## Spend sufficient time learning both. Neglecting any one can lead to missing out on easy questions

CAT, considered the most unpredictable management entrance exam, has more surprises in Data Interpretation (DI) and Logical Reasoning (LR) when compared with the other sections.

Its difficulty level fluctuates every year, ranging from being the easiest of all the sections to being the toughest. This section is also the closest test to check students’ potential of becoming future managers, since it examines their ability to handle stress, and their decision making ability with limited resources — time, data, and calculation speed.

**A caveat**

It is not advisable for students to choose between DI and LR, when it comes to preparation. It is likely that both will have equal representation, which is why students should be well prepared to handle the areas with ease.

The preparation strategy for the two areas is very different. One major distinction between them is that in the LR section, around five questions can be solved with a single problem statement, since most of them are in the form of a puzzle.

The pitfall here is that if students are not able to crack the problem, they will end up losing all of them — including the time spent on the set — in one go. Let us look at each of the two sections, individually.

**Preparation tips for DI**

Unlike other areas, this section has fewer formula or concepts. The representation of the data is different, being in the form of a table, bar graph, line graph, pie charts, and the like. But the type of questions asked in any form of representation will be broadly similar. So, the students should not worry about the representation of the data, and should concentrate instead on deciphering the data correctly. They should attempt to understand the questions only after this is done.

One of the most important aspects of DI is the speed of calculations. Using an online calculator can be a bane in disguise, as it is time consuming to use the mouse-based calculator. It is best to not depend on it.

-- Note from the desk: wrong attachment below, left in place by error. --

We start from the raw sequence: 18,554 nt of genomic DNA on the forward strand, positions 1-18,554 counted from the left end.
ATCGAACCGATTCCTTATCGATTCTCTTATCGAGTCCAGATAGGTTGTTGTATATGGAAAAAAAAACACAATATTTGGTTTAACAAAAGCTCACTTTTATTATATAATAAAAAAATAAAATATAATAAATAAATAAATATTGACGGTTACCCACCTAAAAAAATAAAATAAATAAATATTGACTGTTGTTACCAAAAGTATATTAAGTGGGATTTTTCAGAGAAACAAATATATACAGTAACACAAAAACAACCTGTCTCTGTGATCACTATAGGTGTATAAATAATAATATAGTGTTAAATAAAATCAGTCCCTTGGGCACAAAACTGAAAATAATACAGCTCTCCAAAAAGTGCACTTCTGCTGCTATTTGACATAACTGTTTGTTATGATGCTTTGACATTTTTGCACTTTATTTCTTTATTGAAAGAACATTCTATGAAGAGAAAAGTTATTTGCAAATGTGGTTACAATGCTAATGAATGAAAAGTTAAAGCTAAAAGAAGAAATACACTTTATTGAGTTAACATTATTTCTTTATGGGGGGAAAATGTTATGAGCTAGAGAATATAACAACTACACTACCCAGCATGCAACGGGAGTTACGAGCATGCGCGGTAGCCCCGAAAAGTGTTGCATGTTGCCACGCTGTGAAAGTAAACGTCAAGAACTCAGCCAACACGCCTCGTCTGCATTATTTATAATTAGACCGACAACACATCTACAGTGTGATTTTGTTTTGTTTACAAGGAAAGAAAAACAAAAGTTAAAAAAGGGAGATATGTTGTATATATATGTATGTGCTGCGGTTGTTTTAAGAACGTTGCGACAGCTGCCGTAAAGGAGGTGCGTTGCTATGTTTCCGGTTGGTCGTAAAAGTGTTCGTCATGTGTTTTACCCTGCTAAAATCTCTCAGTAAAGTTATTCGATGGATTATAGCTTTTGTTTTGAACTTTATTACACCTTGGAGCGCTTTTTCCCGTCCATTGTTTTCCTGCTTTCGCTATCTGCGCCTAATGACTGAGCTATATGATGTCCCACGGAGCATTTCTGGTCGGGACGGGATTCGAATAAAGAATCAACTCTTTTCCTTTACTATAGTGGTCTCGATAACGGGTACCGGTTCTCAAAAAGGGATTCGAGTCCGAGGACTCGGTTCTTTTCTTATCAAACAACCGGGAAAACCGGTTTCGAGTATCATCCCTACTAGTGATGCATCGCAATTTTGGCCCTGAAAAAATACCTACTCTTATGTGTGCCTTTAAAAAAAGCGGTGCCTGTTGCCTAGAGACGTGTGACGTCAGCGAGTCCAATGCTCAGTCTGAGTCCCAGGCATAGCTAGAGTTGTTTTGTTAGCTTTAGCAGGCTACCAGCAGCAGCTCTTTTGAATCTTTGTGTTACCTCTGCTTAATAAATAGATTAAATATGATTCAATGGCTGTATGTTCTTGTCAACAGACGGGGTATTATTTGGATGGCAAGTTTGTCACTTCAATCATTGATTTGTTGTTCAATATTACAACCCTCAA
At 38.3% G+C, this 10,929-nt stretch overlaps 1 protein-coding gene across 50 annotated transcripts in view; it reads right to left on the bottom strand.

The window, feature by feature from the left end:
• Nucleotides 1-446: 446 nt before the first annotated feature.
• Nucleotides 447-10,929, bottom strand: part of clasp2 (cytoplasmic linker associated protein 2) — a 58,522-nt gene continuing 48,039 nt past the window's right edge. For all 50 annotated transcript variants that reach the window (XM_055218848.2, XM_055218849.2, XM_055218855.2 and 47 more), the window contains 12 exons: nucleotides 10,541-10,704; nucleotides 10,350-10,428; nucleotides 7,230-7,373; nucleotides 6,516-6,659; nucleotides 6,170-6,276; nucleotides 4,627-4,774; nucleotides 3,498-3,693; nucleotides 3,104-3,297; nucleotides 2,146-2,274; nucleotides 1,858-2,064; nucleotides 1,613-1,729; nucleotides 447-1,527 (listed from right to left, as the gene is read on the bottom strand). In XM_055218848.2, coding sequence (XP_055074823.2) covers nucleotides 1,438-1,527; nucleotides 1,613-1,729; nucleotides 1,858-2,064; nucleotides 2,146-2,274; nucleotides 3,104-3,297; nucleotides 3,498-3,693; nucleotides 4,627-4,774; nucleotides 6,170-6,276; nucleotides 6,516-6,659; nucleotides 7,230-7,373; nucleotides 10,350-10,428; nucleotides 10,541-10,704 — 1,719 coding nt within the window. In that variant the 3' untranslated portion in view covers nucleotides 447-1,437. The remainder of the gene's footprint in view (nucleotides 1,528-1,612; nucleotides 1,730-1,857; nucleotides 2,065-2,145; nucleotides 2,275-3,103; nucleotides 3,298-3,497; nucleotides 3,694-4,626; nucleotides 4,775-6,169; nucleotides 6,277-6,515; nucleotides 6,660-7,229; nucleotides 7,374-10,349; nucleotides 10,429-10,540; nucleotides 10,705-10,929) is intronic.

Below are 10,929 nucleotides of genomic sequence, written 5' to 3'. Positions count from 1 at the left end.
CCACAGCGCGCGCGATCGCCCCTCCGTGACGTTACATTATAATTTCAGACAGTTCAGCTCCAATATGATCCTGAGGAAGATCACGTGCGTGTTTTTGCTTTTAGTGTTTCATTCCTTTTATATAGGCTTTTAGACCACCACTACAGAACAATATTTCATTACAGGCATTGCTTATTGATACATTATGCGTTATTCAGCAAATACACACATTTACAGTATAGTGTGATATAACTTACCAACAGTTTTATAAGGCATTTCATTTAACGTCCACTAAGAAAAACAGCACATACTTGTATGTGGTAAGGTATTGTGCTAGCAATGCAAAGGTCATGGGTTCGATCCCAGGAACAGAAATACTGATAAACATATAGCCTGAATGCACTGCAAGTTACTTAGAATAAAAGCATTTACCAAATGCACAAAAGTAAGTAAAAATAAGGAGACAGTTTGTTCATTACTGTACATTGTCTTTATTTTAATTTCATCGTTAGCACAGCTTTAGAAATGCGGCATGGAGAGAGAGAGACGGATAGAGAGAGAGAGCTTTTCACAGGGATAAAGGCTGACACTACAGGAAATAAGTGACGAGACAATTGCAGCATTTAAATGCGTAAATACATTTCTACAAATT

Mental calculations will be faster, unless the numbers are unwieldy. Therefore, students should religiously practice speed math techniques. Spending at least 15 minutes on this everyday will help them find it easier to do the calculation-intensive sets on the day of the exam.

Looking at the history of the test, there will be sets that do not require too much of calculations. Some of the examples are games and tournaments, maxima and minima, and reasoning based DI. Students should practice questions from these areas as well.

**Paper and computer**

There’s a difference between taking paper based tests and computer based tests. This comes to the forefront when students try and solve DI & LR questions.

In PBTs, the data will be available on paper for student to do some quick inferences. But in CBTs, students have to practice solving questions without transferring the data on to the rough sheet, which will help save time. However, in some cases, they can use the rough sheet provided to them.

**Preparation tips for LR**

Logical reasoning is comparatively distinctive as the questions require very little or mostly no formula application. The key feature in attempting LR questions is to be able to solve them methodologically. LR questions generally consist of a lot of statements, where each of them act as clues to the answer.

The catch, however, is that the questions can be answered correctly only after considering all the individual statements as a whole. Attempting to answer the section without such an approach will confuse most students.

Logical reasoning covers areas like selections, arrangements, puzzles, logical connectives, and deductions. The questions from the area of arrangements and puzzles can be done better only when a student has sufficient practice. Practicing regularly will help students identify and understand an approach that is best used to solve the LR sets faster —distribution tables, arrangements, Venn diagrams and the likes.

One major hurdle they may face in this section is time management. The golden rule that can be followed is: if you have difficulty in understanding a question in the first couple minutes, move on to the next. Students can always return to the question later based on the time left.

**In conclusion**

Spend sufficient time in both LR and DI. Neglecting any one can lead to missing out on easy questions. Choosing the right set is also very important, as it determines the number of sets and subsequently, the number of questions that can be attempted.

Within the set, there will be easy and difficult questions. Students feel obligated to answer all the questions associated with the set they have spent some time in understanding and representing the given data. But it is important to note that this is not necessary. As all questions carry equal marks, it’s better to spot questions that can be easily answered.

All the best!